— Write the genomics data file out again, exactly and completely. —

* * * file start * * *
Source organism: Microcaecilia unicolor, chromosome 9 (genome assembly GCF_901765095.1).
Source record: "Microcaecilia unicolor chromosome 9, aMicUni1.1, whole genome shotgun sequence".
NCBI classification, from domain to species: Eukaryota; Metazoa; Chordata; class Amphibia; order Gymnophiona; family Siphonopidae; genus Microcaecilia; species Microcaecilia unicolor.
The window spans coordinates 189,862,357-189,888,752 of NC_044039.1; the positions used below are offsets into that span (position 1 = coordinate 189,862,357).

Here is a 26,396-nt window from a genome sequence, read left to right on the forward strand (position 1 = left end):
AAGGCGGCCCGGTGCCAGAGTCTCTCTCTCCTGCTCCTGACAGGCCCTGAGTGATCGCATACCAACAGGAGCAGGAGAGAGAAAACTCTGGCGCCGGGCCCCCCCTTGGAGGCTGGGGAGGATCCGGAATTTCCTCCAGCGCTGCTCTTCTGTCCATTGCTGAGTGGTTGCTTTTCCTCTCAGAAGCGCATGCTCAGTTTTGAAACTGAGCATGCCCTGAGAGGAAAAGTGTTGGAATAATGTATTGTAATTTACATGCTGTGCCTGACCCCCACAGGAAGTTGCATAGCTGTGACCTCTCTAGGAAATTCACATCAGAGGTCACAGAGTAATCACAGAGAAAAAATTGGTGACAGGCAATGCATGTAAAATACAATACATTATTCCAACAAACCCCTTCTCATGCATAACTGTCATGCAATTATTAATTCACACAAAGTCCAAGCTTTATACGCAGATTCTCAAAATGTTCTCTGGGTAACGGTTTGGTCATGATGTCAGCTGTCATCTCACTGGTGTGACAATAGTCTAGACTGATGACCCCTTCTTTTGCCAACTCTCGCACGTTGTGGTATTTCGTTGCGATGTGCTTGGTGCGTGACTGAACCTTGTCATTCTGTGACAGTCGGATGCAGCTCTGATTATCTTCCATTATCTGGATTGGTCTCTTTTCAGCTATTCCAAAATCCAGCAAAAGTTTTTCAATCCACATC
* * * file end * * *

Source organism: Microcaecilia unicolor, chromosome 9 (genome assembly GCF_901765095.1).
Source record: "Microcaecilia unicolor chromosome 9, aMicUni1.1, whole genome shotgun sequence".
NCBI classification, from domain to species: Eukaryota; Metazoa; Chordata; class Amphibia; order Gymnophiona; family Siphonopidae; genus Microcaecilia; species Microcaecilia unicolor.
The window spans coordinates 189,862,357-189,888,752 of NC_044039.1; the positions used below are offsets into that span (position 1 = coordinate 189,862,357).

Here is a 26,396-nt window from a genome sequence, read left to right on the forward strand (position 1 = left end):
AAGGCGGCCCGGTGCCAGAGTCTCTCTCTCCTGCTCCTGACAGGCCCTGAGTGATCGCATACCAACAGGAGCAGGAGAGAGAAAACTCTGGCGCCGGGCCCCCCCTTGGAGGCTGGGGAGGATCCGGAATTTCCTCCAGCGCTGCTCTTCTGTCCATTGCTGAGTGGTTGCTTTTCCTCTCAGAAGCGCATGCTCAGTTTTGAAACTGAGCATGCCCTGAGAGGAAAAGTGTTGGAATAATGTATTGTAATTTACATGCTGTGCCTGACCCCCACAGGAAGTTGCATAGCTGTGACCTCTCTAGGAAATTCACATCAGAGGTCACAGAGTAATCACAGAGAAAAAATTGGTGACAGGCAATGCATGTAAAATACAATACATTATTCCAACAAACCCCTTCTCATGCATAACTGTCATGCAATTATTAATTCACACAAAGTCCAAGCTTTATACGCAGATTCTCAAAATGTTCTCTGGGTAACGGTTTGGTCATGATGTCAGCTGTCATCTCACTGGTGTGACAATAGTCTAGACTGATGACCCCTTCTTTTGCCAACTCTCGCACGTTGTGGTATTTCGTTGCGATGTGCTTGGTGCGTGACTGAACCTTGTCATTCTGTGACAGTCGGATGCAGCTCTGATTATCTTCCATTATCTGGATTGGTCTCTTTTCAGCTATTCCAAAATCCAGCAAAAGTTTTTCAATCCACATC